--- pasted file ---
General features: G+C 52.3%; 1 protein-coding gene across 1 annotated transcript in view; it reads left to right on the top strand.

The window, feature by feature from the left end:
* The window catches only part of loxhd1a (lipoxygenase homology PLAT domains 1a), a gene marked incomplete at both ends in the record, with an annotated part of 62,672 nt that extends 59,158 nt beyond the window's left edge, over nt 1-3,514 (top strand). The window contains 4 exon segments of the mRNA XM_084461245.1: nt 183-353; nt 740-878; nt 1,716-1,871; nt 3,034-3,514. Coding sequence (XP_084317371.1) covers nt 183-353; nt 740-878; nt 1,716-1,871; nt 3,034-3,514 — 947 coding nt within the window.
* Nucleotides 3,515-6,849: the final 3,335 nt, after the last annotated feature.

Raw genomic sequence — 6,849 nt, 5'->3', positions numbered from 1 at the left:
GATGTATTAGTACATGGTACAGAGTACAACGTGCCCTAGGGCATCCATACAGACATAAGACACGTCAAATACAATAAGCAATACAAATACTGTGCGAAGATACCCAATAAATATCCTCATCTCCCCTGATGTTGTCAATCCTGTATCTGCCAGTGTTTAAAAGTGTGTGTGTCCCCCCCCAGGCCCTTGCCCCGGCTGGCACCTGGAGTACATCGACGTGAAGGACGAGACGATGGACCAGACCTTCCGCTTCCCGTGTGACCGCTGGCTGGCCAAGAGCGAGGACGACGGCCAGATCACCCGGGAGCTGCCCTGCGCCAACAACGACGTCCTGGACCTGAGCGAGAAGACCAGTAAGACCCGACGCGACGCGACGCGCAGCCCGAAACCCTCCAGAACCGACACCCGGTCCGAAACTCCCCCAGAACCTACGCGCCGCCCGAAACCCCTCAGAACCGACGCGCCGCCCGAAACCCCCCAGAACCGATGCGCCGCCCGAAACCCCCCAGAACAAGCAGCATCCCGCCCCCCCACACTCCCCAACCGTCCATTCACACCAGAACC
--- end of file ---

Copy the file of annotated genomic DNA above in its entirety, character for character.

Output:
General features: G+C 52.3%; 1 protein-coding gene across 1 annotated transcript in view; it reads left to right on the top strand.

The window, feature by feature from the left end:
* The window catches only part of loxhd1a (lipoxygenase homology PLAT domains 1a), a gene marked incomplete at both ends in the record, with an annotated part of 62,672 nt that extends 59,158 nt beyond the window's left edge, over nt 1-3,514 (top strand). The window contains 4 exon segments of the mRNA XM_084461245.1: nt 183-353; nt 740-878; nt 1,716-1,871; nt 3,034-3,514. Coding sequence (XP_084317371.1) covers nt 183-353; nt 740-878; nt 1,716-1,871; nt 3,034-3,514 — 947 coding nt within the window.
* Nucleotides 3,515-6,849: the final 3,335 nt, after the last annotated feature.

Raw genomic sequence — 6,849 nt, 5'->3', positions numbered from 1 at the left:
GATGTATTAGTACATGGTACAGAGTACAACGTGCCCTAGGGCATCCATACAGACATAAGACACGTCAAATACAATAAGCAATACAAATACTGTGCGAAGATACCCAATAAATATCCTCATCTCCCCTGATGTTGTCAATCCTGTATCTGCCAGTGTTTAAAAGTGTGTGTGTCCCCCCCCAGGCCCTTGCCCCGGCTGGCACCTGGAGTACATCGACGTGAAGGACGAGACGATGGACCAGACCTTCCGCTTCCCGTGTGACCGCTGGCTGGCCAAGAGCGAGGACGACGGCCAGATCACCCGGGAGCTGCCCTGCGCCAACAACGACGTCCTGGACCTGAGCGAGAAGACCAGTAAGACCCGACGCGACGCGACGCGCAGCCCGAAACCCTCCAGAACCGACACCCGGTCCGAAACTCCCCCAGAACCTACGCGCCGCCCGAAACCCCTCAGAACCGACGCGCCGCCCGAAACCCCCCAGAACCGATGCGCCGCCCGAAACCCCCCAGAACAAGCAGCATCCCGCCCCCCCACACTCCCCAACCGTCCATTCACACCAGAACC